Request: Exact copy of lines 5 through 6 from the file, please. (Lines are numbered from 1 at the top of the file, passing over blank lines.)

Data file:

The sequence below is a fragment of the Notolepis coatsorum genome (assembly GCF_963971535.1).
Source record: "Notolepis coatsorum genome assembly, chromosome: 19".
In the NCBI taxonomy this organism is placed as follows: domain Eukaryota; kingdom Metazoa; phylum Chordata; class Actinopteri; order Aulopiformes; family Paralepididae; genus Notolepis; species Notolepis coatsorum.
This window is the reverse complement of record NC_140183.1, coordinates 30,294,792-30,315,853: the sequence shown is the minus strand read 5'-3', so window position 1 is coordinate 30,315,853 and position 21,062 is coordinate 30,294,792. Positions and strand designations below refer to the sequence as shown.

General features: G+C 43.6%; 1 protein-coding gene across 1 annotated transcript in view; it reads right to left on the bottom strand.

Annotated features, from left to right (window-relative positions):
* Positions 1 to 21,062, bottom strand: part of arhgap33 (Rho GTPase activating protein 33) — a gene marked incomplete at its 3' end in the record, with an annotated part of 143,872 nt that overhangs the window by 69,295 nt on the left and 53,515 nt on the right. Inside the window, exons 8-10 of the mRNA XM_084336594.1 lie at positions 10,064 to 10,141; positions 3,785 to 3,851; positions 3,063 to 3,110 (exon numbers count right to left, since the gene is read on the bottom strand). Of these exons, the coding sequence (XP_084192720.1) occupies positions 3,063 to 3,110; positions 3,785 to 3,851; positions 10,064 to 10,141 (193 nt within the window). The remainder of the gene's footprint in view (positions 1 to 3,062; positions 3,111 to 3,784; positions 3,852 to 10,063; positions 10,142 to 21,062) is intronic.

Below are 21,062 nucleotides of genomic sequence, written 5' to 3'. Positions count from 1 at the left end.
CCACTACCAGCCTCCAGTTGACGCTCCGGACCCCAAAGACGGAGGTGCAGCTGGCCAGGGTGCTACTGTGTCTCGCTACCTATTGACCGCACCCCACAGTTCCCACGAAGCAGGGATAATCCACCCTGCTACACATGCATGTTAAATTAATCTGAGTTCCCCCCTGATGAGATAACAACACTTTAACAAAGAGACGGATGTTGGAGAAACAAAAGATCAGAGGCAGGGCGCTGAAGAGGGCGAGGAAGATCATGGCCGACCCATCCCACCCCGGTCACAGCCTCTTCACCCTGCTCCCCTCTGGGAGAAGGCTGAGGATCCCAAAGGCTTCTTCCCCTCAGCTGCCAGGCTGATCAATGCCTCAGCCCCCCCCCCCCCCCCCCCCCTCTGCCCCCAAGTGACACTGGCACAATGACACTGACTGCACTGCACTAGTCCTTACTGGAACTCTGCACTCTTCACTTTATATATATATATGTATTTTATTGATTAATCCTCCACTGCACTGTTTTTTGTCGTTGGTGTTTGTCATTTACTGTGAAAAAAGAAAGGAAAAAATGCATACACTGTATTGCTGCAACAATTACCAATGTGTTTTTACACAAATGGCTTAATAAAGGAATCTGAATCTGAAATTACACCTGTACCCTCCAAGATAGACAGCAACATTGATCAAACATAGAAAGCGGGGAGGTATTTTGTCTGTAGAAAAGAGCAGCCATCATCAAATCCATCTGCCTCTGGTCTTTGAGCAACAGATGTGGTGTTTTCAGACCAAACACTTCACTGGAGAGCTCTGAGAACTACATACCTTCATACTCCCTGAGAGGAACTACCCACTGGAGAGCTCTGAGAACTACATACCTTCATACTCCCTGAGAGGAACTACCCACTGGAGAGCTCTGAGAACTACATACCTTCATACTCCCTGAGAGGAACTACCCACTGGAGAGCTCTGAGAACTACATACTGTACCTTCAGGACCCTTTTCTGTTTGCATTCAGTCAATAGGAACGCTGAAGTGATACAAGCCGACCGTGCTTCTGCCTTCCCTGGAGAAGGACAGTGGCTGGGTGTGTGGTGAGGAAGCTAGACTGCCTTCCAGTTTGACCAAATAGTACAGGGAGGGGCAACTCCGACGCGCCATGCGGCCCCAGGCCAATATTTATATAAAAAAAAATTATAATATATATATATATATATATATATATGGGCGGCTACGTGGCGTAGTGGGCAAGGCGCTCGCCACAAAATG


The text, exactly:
General features: G+C 43.6%; 1 protein-coding gene across 1 annotated transcript in view; it reads right to left on the bottom strand.

Annotated features, from left to right (window-relative positions):